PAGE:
However, this work is usually thought of as dangerous: It disturbs the hierarchies of power. In some ways, data rescues aim to do the opposite. They reinforce traditional structures of power, protecting data created by government-funded scientists that documents evidence of climate change. Rather than create an alternate narrative of history, data rescues aim to replicate and distribute that data. The political work lies in decentralizing information, not reinterpreting it.
Data rescues strive not to challenge a critical scientific narrative, but to protect it from a “post-truth” mentality that makes climate change denial seem a viable social act, one in which facts pertain only to individual perspectives.
This may be different from some guerrilla archives of the past, but it’s still a way to resist power – power that casts empiricism and our future progress on climate change aside.
Archiving for the future
Web mirroring, seeding and scraping, then, have joined the litany of other guerrilla archiving tactics, alongside midnight smuggling operations, marginalized oral history-making, and basement zine collections.
At UCLA’s event, for instance, we focused on “seeding,” or nominating Department of Energy web pages to the Internet Archive’s End of Term project. End of Term is an archive of the .gov website taken during periods of a presidential transitions. The Internet Archive uses an automated web crawler to “scrape,” or replicate, web pages, though this method does not capture many sensitive data sets.
To address this deficiency, we also extracted and downloaded data sets that can’t be scraped with the Internet Archive’s crawler. Participants then archived these “uncrawlable” data sets by uploading them to decentralized data infrastructures, or mirrors, that store the data redundantly on many different servers around the world.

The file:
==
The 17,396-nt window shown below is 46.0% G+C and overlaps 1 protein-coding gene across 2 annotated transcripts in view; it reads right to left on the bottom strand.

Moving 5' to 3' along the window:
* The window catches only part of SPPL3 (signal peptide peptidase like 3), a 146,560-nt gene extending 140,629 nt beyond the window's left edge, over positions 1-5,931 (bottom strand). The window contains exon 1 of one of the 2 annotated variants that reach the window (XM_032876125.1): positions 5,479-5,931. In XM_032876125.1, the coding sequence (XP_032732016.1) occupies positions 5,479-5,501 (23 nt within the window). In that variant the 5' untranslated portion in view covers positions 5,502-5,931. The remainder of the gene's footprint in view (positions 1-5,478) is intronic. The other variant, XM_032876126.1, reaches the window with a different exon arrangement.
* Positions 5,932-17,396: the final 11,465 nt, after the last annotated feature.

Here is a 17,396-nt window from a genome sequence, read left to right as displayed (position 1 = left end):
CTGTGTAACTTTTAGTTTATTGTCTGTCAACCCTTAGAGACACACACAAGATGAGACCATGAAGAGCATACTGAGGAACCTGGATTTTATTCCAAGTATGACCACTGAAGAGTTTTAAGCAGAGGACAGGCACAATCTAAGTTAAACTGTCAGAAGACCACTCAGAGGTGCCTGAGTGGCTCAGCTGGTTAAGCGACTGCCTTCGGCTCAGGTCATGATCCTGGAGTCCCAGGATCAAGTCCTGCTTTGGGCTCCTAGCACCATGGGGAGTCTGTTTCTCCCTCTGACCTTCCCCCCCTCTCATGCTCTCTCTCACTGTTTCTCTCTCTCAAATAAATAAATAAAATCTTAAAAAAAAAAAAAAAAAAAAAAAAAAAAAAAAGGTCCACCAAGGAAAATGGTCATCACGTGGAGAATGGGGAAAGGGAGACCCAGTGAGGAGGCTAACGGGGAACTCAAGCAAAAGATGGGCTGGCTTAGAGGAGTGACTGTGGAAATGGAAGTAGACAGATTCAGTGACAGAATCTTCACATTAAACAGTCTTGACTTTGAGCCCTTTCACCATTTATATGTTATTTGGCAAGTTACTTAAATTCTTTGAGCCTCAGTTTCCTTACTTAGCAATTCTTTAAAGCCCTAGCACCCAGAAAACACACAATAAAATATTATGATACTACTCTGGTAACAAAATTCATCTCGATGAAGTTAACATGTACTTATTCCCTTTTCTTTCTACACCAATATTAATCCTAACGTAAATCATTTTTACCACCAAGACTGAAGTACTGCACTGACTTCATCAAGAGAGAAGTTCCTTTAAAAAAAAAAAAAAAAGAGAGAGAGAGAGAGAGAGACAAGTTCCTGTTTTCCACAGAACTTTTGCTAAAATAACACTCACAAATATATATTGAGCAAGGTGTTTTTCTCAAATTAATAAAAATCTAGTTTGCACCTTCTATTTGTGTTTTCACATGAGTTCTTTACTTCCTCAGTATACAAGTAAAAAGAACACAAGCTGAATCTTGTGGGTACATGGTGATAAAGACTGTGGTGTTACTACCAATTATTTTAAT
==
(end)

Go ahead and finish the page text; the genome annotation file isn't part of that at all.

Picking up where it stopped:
By treating federal scientific data as a public utility, data rescues create an occasion for community and political resistance. In fact, we might find that the importance of mirroring federal climate data lies less in rescuing data sets for the scientific community – since it’s too soon to tell whether more information will vanish or be defunded – but instead in creating spaces for community dialogue and wider public awareness of the vulnerabilities of politically contentious scientific work. By building communities around web mirroring, data rescues already play a political role.
Data rescue events continue to emerge across the U.S., working to outpace any further disappearances of federal climate change information. Guerrilla archiving puts the onus on the data rescue community to preserve this scientific work. In the process, these events foster a collective concern for one another and for the future.
One of the speakers at the UCLA event, Joan Donovan, researcher at the UCLA Institute for Society and Genetics, maintains that this type of work should be seen as a small glimmer of hope: “The question of what can we do in this political climate hostile to climate change has, again, a relatively modest answer: small interventions with grand intention.”